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Islamist military group says it plans to sell abducted Nigerian schoolgirls

The leader of an Islamist military group that has claimed responsibility for the kidnapping of nearly 300 Nigerian schoolgirls says the group plans to sell the girls.

A man claiming to be Boko Haram’s leader, Abubakar Shekau, called for western education to end and said the girls should “go and get married” in a chilling, nearly hour-long speech released Monday.

Nigerian authorities say 276 girls were abducted from a school last month when armed men overwhelmed security guards at the school, pulling the girls out of bed and forcing them into trucks.

Police say at least 53 girls managed to escape. There have also been reports that eight more girls were recently abducted.

In recent years, Boko Haram, which means “western education is sin” has carried out dozens of attacks, killing hundreds of people at schools, churches, police stations, government buildings and elsewhere.

Nigerian President, Goodluck Jonathan, has welcomed a United States offer to send an American team to Nigeria to support the government’s response to the mass kidnapping.

State Department spokeswoman Jen Psaki said the American embassy in Nigeria is “prepared to form a co-ordination cell” that would include U.S. military personnel and law enforcement officials with expertise in investigations and hostage negotiations.

In Toronto on Tuesday, Raptors GM Masi Ujiri, who is from Nigeria, addressed the situation at his season end news conference.

“What is happening in Nigeria is an absolute atrocity,” he said. “For me to grow up in northern Nigeria and see what is happening with the abducted kids and women there, I have a daughter, I have a wife. I have a mom and sister that still live in Nigeria.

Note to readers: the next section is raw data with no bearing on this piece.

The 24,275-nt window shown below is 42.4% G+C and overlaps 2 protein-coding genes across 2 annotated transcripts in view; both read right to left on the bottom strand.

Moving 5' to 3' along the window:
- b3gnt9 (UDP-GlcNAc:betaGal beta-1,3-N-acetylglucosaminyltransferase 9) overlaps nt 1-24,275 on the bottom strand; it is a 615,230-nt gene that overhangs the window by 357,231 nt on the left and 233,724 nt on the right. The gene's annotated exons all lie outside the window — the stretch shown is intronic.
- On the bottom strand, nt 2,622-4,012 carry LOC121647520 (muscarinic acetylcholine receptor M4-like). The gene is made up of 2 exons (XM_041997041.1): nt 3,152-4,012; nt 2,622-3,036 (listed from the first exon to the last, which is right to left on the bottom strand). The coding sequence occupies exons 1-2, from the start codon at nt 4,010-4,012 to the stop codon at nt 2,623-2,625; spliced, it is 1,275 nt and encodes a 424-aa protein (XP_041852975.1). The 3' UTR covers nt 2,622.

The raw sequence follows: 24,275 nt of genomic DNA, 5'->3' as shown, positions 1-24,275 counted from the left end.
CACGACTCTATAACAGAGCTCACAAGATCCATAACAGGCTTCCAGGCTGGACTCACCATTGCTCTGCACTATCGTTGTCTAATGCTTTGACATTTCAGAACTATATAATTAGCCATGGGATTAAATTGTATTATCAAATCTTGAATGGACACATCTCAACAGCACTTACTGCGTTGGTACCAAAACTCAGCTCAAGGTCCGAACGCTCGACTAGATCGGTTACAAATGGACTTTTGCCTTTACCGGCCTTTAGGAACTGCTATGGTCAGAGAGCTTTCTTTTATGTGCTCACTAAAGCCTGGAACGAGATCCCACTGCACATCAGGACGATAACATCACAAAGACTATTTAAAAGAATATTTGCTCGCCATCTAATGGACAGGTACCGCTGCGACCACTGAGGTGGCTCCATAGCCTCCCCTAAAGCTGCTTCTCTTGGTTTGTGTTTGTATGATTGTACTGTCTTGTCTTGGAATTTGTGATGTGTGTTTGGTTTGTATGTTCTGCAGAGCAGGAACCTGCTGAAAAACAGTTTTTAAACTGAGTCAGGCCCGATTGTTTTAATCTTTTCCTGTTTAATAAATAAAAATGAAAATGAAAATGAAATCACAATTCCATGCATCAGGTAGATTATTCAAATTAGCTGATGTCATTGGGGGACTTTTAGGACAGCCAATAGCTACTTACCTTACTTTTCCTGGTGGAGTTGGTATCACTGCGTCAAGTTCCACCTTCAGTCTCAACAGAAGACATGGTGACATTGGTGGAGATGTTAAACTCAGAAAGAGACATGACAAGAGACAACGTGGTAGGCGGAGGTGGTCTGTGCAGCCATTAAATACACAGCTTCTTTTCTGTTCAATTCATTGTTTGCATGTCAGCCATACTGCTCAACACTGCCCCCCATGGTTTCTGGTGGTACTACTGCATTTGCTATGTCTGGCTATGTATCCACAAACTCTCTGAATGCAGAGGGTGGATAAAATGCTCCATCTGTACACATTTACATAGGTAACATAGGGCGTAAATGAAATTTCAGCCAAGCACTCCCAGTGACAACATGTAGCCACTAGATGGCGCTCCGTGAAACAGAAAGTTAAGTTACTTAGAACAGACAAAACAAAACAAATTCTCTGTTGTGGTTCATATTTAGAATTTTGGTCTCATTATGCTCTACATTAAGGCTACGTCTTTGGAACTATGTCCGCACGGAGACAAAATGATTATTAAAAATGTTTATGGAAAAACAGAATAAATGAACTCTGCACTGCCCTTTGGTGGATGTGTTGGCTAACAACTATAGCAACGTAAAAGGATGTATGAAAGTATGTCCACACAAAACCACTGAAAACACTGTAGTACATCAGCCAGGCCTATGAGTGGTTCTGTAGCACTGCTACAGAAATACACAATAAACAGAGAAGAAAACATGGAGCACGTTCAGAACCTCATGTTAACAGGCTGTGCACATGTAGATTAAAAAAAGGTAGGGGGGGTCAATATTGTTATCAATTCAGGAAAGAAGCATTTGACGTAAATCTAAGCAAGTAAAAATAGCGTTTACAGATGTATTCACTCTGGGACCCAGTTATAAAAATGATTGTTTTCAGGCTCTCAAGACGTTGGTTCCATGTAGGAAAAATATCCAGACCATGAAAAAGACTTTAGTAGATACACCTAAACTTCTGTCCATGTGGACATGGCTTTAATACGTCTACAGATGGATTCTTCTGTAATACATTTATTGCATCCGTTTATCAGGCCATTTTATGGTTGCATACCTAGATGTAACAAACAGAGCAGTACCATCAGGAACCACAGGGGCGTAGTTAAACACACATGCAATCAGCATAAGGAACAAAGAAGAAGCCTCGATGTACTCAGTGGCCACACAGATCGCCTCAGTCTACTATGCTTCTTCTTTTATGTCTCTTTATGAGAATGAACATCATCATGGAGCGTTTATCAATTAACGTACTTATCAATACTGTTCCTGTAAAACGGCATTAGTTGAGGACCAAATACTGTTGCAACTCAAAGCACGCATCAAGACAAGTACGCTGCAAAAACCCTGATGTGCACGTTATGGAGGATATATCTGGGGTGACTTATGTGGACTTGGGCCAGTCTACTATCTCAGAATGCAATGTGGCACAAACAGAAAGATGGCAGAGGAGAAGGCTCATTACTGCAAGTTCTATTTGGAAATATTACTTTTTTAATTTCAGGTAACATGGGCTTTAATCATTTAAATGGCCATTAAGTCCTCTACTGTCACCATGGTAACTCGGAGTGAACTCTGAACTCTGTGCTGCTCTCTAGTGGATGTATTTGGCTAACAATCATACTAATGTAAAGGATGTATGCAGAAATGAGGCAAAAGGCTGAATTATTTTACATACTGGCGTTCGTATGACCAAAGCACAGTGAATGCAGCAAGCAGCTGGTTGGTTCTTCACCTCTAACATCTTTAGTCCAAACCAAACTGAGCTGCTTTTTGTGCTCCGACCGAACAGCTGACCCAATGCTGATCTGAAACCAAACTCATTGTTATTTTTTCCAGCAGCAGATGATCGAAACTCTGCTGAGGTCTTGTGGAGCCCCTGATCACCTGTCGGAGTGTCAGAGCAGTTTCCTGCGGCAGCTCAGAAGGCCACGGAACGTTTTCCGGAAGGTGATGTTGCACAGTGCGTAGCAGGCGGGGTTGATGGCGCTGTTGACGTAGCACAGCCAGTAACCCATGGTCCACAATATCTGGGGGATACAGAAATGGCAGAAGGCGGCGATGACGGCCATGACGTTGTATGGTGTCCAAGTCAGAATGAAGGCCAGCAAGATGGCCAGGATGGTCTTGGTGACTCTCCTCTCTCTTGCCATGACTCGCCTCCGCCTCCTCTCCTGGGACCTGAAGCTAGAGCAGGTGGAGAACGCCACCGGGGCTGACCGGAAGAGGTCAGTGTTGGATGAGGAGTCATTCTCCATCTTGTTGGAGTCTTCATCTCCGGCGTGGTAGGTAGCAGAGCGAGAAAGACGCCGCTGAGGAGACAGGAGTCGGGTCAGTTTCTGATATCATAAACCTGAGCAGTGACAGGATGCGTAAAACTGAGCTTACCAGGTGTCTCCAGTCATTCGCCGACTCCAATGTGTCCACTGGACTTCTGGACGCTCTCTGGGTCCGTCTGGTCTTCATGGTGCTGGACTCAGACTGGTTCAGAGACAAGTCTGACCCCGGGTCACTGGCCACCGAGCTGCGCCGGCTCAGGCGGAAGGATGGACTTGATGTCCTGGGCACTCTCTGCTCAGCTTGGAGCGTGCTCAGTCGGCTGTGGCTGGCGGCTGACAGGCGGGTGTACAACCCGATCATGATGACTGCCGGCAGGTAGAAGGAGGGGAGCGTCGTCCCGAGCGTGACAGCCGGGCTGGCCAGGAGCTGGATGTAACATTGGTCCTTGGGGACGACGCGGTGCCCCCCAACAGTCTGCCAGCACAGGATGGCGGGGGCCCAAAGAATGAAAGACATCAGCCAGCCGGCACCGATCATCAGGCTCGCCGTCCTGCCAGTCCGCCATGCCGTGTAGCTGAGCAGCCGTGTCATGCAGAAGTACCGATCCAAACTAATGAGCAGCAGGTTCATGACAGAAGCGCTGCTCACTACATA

“It’s something that the whole world has to look at and we have to address strongly and me, in my position, I want to be outspoken about it, because it’s where I grew up and it should not be happening.

“I’m passionate about where I come from and what happens to young kids and people that deserve opportunity.”

Leaders and activists in Toronto’s Nigerian community have been banding together to help raise awareness about the dire situation.

“These kids could be my own kids. It touches my heart,” said Ayo Alabi, President of the Nigerian Osun Association in Toronto.

The group African Women Acting held a Protest at Dundas Square in downtown Toronto on Sunday.

Sonya Oduwa, who was among the protestors, spoke to CityNews on Tuesday.

“It’s anger. Do we not have leaders? How are they able to take over the country and take over Nigerian women, the womanhood in this way?

“There’s a huge sense of sadness and hopelessness and we are just asking, ‘What is going to happen to these girls?’ ”

The group is planning another protest at Dundas Square on Saturday at 6 p.m.